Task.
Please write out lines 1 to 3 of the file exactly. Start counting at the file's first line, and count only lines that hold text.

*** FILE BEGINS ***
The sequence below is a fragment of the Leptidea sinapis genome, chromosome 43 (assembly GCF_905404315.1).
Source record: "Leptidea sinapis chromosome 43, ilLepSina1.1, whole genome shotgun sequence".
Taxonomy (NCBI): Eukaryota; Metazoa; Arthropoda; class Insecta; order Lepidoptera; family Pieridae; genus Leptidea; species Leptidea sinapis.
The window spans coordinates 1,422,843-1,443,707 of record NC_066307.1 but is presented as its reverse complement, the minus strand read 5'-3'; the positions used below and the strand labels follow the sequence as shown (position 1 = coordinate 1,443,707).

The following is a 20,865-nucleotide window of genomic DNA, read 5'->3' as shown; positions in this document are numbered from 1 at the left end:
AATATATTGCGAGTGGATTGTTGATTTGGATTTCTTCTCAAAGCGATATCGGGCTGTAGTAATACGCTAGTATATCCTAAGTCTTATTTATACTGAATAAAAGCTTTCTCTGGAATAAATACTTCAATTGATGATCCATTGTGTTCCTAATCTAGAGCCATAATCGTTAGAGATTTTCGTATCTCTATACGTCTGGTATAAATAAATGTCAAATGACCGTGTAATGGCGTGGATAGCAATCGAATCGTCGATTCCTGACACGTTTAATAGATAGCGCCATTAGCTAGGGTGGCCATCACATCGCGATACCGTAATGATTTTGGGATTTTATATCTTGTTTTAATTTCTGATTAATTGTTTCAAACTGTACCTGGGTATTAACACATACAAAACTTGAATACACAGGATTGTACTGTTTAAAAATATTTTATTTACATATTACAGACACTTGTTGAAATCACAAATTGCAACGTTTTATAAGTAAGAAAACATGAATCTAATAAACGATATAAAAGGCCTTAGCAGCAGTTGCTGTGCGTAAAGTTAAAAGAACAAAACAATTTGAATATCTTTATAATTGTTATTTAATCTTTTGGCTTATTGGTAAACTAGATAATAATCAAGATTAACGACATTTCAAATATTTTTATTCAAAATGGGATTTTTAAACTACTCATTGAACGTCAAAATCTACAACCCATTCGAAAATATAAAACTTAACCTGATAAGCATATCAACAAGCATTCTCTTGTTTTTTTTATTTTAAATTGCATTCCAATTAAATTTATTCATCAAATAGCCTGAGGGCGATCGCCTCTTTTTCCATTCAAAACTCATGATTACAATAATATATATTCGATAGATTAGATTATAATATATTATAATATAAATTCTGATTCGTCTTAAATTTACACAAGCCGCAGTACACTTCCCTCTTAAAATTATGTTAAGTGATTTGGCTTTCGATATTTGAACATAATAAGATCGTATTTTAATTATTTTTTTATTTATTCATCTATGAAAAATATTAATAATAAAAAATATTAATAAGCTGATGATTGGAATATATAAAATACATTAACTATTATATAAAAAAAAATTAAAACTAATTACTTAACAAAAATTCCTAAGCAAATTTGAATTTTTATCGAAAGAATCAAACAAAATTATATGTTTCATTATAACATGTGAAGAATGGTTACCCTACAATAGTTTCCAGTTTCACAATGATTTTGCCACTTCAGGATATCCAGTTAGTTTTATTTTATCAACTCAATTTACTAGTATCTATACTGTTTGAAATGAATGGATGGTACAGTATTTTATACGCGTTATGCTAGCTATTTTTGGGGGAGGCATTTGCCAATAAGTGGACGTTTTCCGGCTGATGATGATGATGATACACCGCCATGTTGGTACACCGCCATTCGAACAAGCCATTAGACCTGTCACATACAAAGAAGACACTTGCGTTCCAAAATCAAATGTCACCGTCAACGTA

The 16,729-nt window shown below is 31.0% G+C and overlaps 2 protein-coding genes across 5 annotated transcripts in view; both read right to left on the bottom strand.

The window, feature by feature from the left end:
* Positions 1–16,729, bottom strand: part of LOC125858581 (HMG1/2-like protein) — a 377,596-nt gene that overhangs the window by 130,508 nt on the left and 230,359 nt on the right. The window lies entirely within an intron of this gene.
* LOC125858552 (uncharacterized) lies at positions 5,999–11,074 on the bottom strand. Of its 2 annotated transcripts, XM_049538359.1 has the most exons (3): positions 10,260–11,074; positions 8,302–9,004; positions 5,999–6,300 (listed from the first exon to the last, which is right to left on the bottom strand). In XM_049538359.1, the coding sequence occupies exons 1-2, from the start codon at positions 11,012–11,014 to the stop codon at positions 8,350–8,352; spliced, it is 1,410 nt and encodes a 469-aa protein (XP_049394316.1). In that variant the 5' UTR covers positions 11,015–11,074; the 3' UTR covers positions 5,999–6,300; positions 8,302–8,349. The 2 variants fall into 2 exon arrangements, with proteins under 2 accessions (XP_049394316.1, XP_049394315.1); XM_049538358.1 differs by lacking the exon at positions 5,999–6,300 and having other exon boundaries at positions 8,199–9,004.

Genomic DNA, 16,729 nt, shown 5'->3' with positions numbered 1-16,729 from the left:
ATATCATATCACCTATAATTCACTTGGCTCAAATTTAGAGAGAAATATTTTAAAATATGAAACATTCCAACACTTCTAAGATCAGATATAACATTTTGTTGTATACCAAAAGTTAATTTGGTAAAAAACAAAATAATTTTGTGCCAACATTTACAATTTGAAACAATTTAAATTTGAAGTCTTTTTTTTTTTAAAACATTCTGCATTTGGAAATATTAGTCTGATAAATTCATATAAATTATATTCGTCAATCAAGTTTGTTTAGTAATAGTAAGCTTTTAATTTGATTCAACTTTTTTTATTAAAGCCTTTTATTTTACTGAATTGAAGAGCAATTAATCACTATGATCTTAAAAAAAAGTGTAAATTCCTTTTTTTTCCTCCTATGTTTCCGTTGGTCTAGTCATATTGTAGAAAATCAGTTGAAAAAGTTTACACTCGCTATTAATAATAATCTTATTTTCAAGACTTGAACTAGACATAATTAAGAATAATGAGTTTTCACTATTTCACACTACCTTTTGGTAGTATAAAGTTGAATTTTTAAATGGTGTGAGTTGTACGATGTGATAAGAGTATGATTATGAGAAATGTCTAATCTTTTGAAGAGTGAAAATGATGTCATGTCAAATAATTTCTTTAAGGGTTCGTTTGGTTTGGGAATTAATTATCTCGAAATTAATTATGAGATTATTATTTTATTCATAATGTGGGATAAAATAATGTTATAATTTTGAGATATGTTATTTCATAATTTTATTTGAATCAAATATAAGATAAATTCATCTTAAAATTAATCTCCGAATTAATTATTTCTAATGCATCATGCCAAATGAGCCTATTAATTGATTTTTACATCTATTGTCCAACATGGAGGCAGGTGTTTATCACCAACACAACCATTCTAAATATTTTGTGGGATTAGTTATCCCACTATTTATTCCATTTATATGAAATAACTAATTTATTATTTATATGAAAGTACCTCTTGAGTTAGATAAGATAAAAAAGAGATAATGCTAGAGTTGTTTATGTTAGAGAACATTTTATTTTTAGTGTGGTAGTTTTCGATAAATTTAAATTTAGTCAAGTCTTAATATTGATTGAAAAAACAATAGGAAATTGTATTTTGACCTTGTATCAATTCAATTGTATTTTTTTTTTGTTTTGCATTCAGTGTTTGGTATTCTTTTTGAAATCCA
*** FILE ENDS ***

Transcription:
The sequence below is a fragment of the Leptidea sinapis genome, chromosome 43 (assembly GCF_905404315.1).
Source record: "Leptidea sinapis chromosome 43, ilLepSina1.1, whole genome shotgun sequence".
Taxonomy (NCBI): Eukaryota; Metazoa; Arthropoda; class Insecta; order Lepidoptera; family Pieridae; genus Leptidea; species Leptidea sinapis.